We return to the story we began with.

What lessons did you draw from it? Here’s what Shirky concluded:

“Here's something four-year-olds know: A screen that ships without a mouse ships broken. Here's something four-year-olds know: Media that's targeted at you but doesn't include you may not be worth sitting still for”.

So I put myself in the place of this four-year-old ten years from now and imagines what she’d expect to see when she looks at a “TV” screen.

Here it is.

The first thing to notice is that there's no brand. No BBC, No ITV, No TV3, No Canal Plus. Just feeds. Here the strength of the channel hinges on the quality of its offerings, not the power of its marketing.

Our 14 year-old doesn't care which brand supplies the programmes that make up the menu of things that interest her. She checks "nature", and the feed reader trawls the network and serves up say, six items from various channels. She samples (previews) them and chooses the one which most closely matches her requirements and decides whether to pay for it or endure the commercials and watch it for free.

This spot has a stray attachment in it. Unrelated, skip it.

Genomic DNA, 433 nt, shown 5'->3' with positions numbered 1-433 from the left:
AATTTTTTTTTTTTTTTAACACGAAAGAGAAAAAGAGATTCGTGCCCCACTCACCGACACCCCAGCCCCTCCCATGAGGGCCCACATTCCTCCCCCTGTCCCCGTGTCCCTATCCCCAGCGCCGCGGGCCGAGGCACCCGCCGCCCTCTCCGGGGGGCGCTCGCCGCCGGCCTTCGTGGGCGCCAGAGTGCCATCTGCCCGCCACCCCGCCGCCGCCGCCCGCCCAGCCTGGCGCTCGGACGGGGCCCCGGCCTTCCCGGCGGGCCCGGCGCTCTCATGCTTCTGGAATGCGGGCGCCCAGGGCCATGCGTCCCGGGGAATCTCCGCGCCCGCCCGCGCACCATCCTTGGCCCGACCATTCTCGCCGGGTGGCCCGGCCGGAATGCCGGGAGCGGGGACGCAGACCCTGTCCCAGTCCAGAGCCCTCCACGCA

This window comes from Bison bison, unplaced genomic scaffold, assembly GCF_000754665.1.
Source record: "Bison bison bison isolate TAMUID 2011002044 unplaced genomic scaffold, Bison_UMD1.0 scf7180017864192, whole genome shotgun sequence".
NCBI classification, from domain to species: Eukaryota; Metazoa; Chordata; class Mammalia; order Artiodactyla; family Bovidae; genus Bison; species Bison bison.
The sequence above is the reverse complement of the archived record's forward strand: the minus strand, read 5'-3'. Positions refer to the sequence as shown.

The second thing is that our kid is not compelled to be a passive consumer, but is able to socialize the experience by subsuming it into her social networks.

If it's good, she might share it with her friends, or blog it or bookmark it. If she has a critical issue with some aspects of the programme, she writes a review or send a comment to the programme-makers.

She can tag it and rate it and send it as a gift to her classmates. Adding a new social media application is as simple as downloading a widget.

What's happening here? Each individual programme is wrenched from its corporate wrapper and stands or falls on its own merits in the marketplace. Its been Individualized. Re-distributed. Networked.

Are the TV networks ready for this de-centralised world? Ready or not, this is the shape of things to come. The network favours plurality over monopoly; personalization over aggregation; sharing and networking over monopoly and control.

Oh brave new world that hath such features in it (begging your pardon, Mr Huxley).